8.My community is locked down and nobody is allowed in or out to prevent the spread of the virus. I am currently out of the community and cannot get home. Will NIHB pay for accommodation and meals for me to self-isolate for two (2) weeks?

If you were out of your community for medical reasons NIHB can extend your meals and accommodation coverage for an additional 2 weeks to enable you to self-isolate for that period before returning to your community. If you were out of your community for non-medical reasons (e.g. work-related travel, meetings, vacation) when the community went into lock-down, contact your community leadership and/or Health Director to confirm what actions you should take to self-isolate prior to returning home.

9.I have a suspected/diagnosed case of COVID-19 according to a health professional. Can NIHB provide coverage for a hotel and meals for two (2) weeks, to isolate me?

The Public Health Agency of Canada (PHAC) advises that if you have symptoms, have been diagnosed with COVID-19, are waiting for laboratory test results or have been advised to do so by Public Health you need to be isolated, which means to:  stay home until the local public health authority says you are no longer at risk of spreading the virus  avoid contact with others  If your symptoms get worse, immediately contact your healthcare provider and follow their instructions In order to reduce your contact with others, The Public Health Agency of Canada advises that you:  isolate yourself at home for 14 days to avoid spreading it to others  if you live with others, stay in a separate room or keep a 2-metre distance  If you need to see your healthcare provider, call ahead to tell them your symptoms and follow their instructions If you have been advised by a health professional to isolate somewhere other than your home, please contact your community leadership or Health Director to confirm what supports are available in your community. If you have been advised by a health professional to remain in an urban centre/close to a hospital during your period of isolation or self-isolation, please contact the NIHB regional office to determine what supports may be available to you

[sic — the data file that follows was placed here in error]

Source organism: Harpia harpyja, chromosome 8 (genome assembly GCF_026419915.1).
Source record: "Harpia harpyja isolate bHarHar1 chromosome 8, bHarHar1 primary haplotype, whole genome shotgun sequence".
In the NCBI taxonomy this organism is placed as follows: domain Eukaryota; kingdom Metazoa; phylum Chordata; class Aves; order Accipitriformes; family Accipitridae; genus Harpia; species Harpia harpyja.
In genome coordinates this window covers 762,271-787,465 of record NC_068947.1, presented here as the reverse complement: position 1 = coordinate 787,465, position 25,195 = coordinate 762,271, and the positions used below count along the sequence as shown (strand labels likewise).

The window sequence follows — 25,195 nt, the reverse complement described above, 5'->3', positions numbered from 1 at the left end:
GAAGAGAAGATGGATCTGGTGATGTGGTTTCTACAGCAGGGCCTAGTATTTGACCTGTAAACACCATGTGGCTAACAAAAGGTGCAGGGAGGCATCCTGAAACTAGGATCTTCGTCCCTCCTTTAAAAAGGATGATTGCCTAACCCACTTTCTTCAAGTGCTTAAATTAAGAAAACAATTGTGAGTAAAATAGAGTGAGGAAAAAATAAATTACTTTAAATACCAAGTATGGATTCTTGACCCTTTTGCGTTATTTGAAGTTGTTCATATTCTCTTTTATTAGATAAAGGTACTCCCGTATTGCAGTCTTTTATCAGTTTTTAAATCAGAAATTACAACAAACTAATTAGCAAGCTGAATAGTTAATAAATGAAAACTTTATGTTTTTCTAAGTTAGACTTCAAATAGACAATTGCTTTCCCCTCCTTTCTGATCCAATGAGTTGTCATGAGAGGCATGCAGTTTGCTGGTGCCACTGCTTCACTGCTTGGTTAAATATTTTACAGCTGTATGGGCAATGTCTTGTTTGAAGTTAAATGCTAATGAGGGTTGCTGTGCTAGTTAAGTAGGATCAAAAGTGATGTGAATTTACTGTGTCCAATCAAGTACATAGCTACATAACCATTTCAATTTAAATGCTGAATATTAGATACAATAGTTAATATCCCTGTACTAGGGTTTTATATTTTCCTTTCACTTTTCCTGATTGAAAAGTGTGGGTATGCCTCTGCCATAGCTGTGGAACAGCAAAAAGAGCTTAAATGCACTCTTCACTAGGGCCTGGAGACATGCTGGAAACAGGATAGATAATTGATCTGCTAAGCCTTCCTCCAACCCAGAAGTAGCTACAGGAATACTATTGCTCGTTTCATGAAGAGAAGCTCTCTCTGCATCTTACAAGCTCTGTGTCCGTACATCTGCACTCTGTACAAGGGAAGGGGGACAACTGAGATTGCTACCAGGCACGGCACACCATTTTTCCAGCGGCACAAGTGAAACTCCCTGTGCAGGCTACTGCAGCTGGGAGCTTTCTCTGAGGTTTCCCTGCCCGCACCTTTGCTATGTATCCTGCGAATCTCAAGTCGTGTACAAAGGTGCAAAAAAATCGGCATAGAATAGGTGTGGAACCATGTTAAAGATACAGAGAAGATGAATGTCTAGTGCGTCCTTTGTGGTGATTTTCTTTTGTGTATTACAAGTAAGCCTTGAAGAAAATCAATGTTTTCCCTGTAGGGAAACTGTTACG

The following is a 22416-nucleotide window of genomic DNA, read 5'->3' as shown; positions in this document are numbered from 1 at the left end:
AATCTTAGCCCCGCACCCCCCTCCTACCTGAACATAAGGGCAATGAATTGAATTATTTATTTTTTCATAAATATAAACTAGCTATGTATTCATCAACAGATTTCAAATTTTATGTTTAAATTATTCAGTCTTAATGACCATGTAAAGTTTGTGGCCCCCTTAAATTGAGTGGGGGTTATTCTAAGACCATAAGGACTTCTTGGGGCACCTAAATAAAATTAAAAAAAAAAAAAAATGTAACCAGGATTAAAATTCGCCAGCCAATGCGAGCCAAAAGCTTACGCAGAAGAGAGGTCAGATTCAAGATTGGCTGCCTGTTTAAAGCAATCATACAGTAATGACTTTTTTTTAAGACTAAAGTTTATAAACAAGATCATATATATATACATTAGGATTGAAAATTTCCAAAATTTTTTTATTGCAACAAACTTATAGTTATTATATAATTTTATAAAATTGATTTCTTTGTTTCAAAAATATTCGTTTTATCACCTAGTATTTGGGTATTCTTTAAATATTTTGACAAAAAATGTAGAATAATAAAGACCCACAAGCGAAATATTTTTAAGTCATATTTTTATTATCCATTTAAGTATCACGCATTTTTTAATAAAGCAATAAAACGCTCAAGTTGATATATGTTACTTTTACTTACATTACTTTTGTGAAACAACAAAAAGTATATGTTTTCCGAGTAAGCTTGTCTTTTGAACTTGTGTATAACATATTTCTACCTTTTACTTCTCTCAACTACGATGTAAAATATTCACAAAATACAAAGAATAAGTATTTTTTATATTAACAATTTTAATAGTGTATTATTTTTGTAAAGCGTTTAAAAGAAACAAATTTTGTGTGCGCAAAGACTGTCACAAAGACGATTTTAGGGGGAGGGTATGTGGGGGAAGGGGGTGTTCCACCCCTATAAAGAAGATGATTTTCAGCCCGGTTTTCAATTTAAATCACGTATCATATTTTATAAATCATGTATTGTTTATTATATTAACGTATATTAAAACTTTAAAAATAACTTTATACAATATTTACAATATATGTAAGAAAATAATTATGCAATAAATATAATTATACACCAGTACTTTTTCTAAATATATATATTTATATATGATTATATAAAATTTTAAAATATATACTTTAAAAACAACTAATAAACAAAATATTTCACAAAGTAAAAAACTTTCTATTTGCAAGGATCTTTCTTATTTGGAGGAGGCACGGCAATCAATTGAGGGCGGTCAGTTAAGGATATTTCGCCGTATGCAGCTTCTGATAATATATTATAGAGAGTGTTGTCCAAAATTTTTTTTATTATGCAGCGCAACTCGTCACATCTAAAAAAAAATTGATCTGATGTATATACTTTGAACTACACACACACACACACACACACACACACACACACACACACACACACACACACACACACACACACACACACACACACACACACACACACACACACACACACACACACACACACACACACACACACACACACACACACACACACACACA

10.Am I eligible for NIHB medical transportation support when I am in mandatory quarantine/isolation?

Medical transportation supports will be available for a client who is in mandatory quarantine/isolation away from home, based on the advice of public health officials, to maintain isolation of the patient and limit spread of the illness. Individuals who must attend repeated, essential medical appointments, or who must remain close to hospital during their quarantine/isolation period may be eligible to receive support for temporary relocation to the urban centre where the appointments will take place.

11.The restaurant has closed in the hotel that I am staying at - what do I do for meals?

In addition to NIHB meal allowance rates, NIHB will also provide coverage up to an additional $7.00 per meal, or $21.00 per day, for meal delivery charges, per family/group of travellers.